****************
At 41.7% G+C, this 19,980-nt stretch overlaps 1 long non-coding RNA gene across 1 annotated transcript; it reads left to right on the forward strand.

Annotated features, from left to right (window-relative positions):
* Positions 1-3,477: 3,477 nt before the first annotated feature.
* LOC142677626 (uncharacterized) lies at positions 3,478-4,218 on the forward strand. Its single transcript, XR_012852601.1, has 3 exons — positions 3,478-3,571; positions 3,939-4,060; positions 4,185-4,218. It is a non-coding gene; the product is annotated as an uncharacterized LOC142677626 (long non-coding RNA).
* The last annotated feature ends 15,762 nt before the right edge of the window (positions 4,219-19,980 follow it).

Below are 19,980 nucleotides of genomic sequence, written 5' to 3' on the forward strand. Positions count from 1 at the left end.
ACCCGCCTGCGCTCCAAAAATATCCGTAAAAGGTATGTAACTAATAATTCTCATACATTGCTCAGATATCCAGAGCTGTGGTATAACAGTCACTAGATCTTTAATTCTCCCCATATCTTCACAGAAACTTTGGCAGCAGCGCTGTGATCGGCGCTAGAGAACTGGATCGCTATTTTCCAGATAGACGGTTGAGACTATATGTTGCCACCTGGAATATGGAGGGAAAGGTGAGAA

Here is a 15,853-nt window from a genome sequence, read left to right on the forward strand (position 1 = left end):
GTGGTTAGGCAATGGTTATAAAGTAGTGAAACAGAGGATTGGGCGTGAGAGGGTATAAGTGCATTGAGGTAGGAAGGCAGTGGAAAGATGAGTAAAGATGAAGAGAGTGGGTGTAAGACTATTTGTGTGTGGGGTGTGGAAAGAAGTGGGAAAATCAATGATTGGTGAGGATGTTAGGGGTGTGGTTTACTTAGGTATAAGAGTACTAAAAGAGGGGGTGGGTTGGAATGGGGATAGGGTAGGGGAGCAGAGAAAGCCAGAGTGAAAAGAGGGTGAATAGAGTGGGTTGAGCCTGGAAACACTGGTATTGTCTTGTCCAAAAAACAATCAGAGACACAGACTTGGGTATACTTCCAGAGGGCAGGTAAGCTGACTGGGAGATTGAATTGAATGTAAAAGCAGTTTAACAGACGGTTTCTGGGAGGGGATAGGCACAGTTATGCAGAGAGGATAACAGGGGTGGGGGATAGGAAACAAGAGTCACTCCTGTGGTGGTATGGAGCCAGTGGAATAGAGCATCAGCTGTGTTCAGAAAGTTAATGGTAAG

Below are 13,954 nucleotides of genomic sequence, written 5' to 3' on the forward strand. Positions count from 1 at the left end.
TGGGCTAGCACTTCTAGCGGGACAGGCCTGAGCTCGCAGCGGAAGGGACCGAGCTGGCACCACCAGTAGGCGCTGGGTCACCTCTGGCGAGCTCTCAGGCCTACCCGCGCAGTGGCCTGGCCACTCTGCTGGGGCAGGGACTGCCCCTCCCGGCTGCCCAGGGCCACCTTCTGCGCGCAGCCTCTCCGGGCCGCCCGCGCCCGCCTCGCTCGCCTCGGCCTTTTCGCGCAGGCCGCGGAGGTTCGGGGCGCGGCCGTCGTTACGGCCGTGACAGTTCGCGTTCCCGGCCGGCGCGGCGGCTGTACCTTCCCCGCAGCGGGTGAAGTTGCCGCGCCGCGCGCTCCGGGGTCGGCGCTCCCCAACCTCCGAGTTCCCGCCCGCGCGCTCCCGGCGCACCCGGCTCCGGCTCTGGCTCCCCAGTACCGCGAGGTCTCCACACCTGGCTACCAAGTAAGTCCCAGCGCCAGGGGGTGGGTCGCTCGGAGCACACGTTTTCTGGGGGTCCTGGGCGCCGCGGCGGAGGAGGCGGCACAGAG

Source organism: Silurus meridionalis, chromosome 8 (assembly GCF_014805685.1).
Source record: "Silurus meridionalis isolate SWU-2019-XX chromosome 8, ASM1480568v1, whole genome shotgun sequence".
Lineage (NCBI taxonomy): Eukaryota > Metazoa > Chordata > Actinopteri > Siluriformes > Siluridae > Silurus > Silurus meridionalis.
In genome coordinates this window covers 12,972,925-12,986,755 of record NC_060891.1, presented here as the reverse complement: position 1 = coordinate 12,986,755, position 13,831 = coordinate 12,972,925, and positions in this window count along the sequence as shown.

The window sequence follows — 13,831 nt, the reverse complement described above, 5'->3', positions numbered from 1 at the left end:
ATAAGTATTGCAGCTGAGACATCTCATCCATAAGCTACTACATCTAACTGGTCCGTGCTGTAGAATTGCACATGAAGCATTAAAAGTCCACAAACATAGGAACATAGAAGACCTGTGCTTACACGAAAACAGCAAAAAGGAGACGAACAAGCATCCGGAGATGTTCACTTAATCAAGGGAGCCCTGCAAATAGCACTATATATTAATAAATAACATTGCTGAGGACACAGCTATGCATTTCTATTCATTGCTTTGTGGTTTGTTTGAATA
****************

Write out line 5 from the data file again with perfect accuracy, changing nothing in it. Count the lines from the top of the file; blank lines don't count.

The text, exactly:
* The last annotated feature ends 15,762 nt before the right edge of the window (positions 4,219-19,980 follow it).